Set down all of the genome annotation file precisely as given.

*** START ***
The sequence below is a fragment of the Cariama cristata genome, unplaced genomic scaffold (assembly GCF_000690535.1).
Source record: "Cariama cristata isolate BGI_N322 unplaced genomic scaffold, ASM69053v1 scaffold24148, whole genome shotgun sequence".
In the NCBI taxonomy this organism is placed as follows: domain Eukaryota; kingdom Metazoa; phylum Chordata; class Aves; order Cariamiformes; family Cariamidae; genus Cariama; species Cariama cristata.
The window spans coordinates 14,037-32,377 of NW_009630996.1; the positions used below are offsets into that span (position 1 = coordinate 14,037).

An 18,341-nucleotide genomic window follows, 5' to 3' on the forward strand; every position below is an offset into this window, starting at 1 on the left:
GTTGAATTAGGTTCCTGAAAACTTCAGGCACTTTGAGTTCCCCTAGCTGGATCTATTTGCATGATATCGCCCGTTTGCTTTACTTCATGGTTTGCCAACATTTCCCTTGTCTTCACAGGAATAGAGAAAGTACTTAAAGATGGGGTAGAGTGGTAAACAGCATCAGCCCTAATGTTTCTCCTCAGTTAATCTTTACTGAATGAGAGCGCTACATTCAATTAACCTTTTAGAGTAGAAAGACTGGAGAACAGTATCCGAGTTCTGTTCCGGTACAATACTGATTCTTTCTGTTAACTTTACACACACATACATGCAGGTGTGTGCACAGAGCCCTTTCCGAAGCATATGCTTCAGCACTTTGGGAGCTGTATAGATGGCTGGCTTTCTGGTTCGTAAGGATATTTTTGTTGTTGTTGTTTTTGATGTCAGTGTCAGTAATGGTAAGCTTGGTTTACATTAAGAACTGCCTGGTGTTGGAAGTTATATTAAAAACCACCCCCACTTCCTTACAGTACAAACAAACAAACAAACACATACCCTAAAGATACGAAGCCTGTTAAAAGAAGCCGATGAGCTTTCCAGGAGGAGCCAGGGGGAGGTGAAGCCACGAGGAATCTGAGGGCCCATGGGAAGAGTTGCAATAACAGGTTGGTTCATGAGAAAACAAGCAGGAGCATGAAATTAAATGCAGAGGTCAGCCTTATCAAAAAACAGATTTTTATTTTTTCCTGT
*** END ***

The sequence below is a fragment of the Cariama cristata genome, unplaced genomic scaffold (assembly GCF_000690535.1).
Source record: "Cariama cristata isolate BGI_N322 unplaced genomic scaffold, ASM69053v1 scaffold24148, whole genome shotgun sequence".
In the NCBI taxonomy this organism is placed as follows: domain Eukaryota; kingdom Metazoa; phylum Chordata; class Aves; order Cariamiformes; family Cariamidae; genus Cariama; species Cariama cristata.
The window spans coordinates 14,037-32,377 of NW_009630996.1; the positions used below are offsets into that span (position 1 = coordinate 14,037).

An 18,341-nucleotide genomic window follows, 5' to 3' on the forward strand; every position below is an offset into this window, starting at 1 on the left:
GTTGAATTAGGTTCCTGAAAACTTCAGGCACTTTGAGTTCCCCTAGCTGGATCTATTTGCATGATATCGCCCGTTTGCTTTACTTCATGGTTTGCCAACATTTCCCTTGTCTTCACAGGAATAGAGAAAGTACTTAAAGATGGGGTAGAGTGGTAAACAGCATCAGCCCTAATGTTTCTCCTCAGTTAATCTTTACTGAATGAGAGCGCTACATTCAATTAACCTTTTAGAGTAGAAAGACTGGAGAACAGTATCCGAGTTCTGTTCCGGTACAATACTGATTCTTTCTGTTAACTTTACACACACATACATGCAGGTGTGTGCACAGAGCCCTTTCCGAAGCATATGCTTCAGCACTTTGGGAGCTGTATAGATGGCTGGCTTTCTGGTTCGTAAGGATATTTTTGTTGTTGTTGTTTTTGATGTCAGTGTCAGTAATGGTAAGCTTGGTTTACATTAAGAACTGCCTGGTGTTGGAAGTTATATTAAAAACCACCCCCACTTCCTTACAGTACAAACAAACAAACAAACACATACCCTAAAGATACGAAGCCTGTTAAAAGAAGCCGATGAGCTTTCCAGGAGGAGCCAGGGGGAGGTGAAGCCACGAGGAATCTGAGGGCCCATGGGAAGAGTTGCAATAACAGGTTGGTTCATGAGAAAACAAGCAGGAGCATGAAATTAAATGCAGAGGTCAGCCTTATCAAAAAACAGATTTTTATTTTTTCCTGT